A Review of SHV Extended-Spectrum β-Lactamases: Neglected Yet Ubiquitous

A. Liakopoulos, D.J. Mevius, Daniela Ceccarelli

Research output: Contribution to journalArticleAcademicpeer-review

31 Citations (Scopus)

Abstract

β-lactamases are the primary cause of resistance to β-lactams among members of the family Enterobacteriaceae. SHV enzymes have emerged in Enterobacteriaceae causing infections in health care in the last decades of the Twentieth century, and they are now observed in isolates in different epidemiological settings both in human, animal and the environment. Likely originated from a chromosomal penicillinase of Klebsiella pneumoniae, SHV β-lactamases currently encompass a large number of allelic variants including extended-spectrum β-lactamases (ESBL), non-ESBL and several not classified variants. SHV enzymes have evolved from a narrow- to an extended-spectrum of hydrolyzing activity, including monobactams and carbapenems, as a result of amino acid changes that altered the configuration around the active site of the β -lactamases. SHV-ESBLs are usually encoded by self-transmissible plasmids that frequently carry resistance genes to other drug classes and have become widespread throughout the world in several Enterobacteriaceae, emphasizing their clinical significance.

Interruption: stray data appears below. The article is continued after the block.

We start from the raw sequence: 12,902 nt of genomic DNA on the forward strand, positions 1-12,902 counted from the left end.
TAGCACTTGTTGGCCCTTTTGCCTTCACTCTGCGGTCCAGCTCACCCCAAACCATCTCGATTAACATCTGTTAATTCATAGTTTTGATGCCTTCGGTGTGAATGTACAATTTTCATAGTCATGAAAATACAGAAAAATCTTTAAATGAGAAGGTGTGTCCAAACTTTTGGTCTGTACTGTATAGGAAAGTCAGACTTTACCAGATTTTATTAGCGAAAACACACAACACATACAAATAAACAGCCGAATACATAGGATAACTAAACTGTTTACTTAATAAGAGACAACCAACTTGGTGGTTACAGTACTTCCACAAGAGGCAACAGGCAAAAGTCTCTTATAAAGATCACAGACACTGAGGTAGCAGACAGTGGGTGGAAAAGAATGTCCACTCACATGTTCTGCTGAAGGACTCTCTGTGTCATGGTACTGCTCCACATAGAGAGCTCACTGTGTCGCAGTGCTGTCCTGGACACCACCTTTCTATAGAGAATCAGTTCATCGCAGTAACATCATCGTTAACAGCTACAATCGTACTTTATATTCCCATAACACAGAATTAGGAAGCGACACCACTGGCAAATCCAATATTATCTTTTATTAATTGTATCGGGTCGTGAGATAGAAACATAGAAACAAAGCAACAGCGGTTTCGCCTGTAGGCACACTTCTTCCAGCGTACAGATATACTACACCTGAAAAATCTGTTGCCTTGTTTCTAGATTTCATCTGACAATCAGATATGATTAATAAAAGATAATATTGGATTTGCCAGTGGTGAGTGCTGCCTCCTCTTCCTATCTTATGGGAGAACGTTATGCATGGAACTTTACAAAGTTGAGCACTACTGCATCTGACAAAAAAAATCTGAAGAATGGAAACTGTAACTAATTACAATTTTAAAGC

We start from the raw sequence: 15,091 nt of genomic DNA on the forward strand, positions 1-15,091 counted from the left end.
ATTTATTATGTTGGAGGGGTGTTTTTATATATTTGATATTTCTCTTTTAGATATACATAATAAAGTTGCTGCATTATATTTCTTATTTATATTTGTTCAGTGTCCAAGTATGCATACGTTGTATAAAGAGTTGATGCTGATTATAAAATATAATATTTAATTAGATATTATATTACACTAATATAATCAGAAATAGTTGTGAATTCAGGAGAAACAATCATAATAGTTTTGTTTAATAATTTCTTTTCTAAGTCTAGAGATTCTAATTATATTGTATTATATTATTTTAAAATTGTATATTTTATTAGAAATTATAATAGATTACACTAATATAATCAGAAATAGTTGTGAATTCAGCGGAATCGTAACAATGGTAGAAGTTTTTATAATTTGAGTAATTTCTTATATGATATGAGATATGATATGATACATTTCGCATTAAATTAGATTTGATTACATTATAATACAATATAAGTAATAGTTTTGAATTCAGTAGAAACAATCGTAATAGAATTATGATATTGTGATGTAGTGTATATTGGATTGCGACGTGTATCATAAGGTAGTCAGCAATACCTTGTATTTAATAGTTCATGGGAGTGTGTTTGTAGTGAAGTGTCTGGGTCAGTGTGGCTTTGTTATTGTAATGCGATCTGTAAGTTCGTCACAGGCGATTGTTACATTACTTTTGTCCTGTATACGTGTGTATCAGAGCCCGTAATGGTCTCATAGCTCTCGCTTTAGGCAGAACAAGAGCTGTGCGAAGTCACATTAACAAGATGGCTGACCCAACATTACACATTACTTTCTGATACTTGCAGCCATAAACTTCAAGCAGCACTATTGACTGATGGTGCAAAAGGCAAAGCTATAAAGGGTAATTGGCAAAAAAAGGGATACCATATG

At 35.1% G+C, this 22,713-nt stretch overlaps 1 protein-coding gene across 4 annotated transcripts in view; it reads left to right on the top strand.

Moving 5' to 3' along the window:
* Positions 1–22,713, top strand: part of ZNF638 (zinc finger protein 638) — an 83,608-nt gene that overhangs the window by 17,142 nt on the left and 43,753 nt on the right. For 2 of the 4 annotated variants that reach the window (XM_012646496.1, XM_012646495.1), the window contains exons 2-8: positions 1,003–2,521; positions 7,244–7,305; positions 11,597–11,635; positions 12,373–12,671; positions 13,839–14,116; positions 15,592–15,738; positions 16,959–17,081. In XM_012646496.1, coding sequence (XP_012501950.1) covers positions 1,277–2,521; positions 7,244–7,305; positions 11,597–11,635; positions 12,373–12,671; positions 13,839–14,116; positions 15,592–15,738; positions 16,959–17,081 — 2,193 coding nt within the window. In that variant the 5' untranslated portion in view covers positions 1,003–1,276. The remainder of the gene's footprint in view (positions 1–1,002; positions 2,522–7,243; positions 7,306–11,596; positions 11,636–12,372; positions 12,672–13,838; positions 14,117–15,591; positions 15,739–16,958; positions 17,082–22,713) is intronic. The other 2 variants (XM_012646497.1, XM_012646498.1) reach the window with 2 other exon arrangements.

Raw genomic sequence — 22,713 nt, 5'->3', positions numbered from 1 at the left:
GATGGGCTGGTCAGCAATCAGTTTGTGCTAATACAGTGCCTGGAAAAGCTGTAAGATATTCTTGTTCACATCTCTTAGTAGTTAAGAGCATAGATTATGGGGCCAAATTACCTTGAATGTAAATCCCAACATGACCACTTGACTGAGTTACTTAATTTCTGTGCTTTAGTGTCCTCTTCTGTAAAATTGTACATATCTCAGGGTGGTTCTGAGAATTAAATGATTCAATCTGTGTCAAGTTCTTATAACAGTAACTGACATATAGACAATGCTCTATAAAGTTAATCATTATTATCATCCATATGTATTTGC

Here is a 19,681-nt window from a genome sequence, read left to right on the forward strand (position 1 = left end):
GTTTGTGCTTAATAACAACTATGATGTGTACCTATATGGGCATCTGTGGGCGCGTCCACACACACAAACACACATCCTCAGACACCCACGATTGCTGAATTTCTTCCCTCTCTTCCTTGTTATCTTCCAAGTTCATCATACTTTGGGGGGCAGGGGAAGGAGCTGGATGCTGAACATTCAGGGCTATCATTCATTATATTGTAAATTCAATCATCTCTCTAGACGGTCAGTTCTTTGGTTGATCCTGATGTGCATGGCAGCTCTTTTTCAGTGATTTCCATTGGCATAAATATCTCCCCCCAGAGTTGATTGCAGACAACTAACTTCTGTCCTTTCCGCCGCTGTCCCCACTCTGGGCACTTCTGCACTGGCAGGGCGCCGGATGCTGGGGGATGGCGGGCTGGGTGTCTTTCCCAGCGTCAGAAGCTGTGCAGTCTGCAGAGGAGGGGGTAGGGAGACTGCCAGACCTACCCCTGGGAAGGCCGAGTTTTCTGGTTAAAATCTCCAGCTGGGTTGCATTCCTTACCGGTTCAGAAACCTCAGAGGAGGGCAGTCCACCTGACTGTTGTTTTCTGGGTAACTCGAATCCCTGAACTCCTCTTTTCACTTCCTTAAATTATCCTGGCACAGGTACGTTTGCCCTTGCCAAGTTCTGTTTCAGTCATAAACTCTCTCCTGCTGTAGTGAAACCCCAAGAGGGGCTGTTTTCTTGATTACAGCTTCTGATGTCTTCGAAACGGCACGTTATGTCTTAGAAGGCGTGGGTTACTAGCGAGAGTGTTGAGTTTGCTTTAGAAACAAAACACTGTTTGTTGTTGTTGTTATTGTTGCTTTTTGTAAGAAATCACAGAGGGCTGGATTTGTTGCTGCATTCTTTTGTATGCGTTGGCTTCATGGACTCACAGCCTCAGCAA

Original languageEnglish
Article number1374
Number of pages27
JournalFrontiers in Microbiology
Volume7
DOIs
Publication statusPublished - 2016

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Enterobacteriaceae
Enterobacteriaceae Infections
Monobactams
Penicillinase
Lactams
Carbapenems
Klebsiella pneumoniae
Enzymes
Catalytic Domain
Plasmids
Delivery of Health Care
Amino Acids
Pharmaceutical Preparations
Genes

Cite this

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A Review of SHV Extended-Spectrum β-Lactamases: Neglected Yet Ubiquitous. / Liakopoulos, A.; Mevius, D.J.; Ceccarelli, Daniela.

In: Frontiers in Microbiology, Vol. 7, 1374, 2016.

Research output: Contribution to journalArticleAcademicpeer-review

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